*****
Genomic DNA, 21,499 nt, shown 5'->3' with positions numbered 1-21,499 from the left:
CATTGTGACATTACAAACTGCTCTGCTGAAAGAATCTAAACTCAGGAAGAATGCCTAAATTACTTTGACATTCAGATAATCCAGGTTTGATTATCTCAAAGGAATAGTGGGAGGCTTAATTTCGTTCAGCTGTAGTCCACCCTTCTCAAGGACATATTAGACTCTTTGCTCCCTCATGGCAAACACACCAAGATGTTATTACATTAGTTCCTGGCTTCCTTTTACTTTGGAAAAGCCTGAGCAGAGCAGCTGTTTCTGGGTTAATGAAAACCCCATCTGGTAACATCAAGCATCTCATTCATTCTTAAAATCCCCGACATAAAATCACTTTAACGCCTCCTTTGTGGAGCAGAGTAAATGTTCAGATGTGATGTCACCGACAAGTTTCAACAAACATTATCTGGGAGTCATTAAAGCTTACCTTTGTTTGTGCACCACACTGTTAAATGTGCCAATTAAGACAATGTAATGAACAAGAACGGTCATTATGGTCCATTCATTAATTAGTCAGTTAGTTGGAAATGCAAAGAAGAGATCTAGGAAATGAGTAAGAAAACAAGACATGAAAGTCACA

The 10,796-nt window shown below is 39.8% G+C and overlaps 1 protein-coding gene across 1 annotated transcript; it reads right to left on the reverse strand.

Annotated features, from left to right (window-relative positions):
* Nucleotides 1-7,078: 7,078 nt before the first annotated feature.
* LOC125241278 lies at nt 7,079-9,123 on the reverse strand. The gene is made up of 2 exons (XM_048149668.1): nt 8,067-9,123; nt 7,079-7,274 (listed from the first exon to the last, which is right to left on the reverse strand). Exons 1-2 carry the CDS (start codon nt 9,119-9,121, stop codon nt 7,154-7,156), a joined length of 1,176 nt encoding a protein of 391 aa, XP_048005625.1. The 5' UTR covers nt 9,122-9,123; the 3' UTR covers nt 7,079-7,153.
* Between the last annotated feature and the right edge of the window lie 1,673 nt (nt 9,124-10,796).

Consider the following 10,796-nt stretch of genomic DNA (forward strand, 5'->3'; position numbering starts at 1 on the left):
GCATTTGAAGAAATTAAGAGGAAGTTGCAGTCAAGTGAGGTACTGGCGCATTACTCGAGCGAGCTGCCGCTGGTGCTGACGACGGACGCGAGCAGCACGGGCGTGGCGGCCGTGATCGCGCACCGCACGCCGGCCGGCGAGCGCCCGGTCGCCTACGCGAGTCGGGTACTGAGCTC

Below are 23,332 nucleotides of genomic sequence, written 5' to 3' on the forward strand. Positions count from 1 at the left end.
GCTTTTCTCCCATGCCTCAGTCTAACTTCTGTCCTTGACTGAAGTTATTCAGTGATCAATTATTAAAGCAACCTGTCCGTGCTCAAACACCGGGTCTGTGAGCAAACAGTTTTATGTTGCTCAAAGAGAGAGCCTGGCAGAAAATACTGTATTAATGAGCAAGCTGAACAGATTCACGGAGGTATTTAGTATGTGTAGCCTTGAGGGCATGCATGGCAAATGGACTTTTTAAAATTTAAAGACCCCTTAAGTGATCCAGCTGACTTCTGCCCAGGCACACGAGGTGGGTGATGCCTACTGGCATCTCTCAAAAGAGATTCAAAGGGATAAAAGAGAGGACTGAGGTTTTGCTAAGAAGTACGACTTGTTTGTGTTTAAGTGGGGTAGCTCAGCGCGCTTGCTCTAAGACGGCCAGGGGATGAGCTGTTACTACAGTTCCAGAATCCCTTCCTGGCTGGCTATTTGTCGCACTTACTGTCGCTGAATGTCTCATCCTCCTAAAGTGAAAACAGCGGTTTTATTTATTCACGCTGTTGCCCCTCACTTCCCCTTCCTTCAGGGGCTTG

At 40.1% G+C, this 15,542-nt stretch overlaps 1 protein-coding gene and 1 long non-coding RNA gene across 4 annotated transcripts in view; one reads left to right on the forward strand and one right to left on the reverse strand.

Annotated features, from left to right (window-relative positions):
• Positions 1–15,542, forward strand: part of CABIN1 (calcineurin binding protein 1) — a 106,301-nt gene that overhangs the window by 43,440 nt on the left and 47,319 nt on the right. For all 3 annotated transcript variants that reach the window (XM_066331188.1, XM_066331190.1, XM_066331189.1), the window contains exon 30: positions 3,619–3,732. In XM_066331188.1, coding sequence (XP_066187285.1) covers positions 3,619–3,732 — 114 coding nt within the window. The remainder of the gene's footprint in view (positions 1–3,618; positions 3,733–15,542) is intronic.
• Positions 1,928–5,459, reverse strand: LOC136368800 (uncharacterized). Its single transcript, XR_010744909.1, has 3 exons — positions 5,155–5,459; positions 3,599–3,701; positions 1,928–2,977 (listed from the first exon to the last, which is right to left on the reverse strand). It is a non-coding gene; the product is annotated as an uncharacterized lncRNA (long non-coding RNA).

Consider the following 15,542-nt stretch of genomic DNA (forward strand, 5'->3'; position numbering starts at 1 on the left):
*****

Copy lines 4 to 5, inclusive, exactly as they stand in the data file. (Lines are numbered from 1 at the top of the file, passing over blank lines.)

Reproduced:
Annotated features, from left to right (window-relative positions):
* Nucleotides 1-7,078: 7,078 nt before the first annotated feature.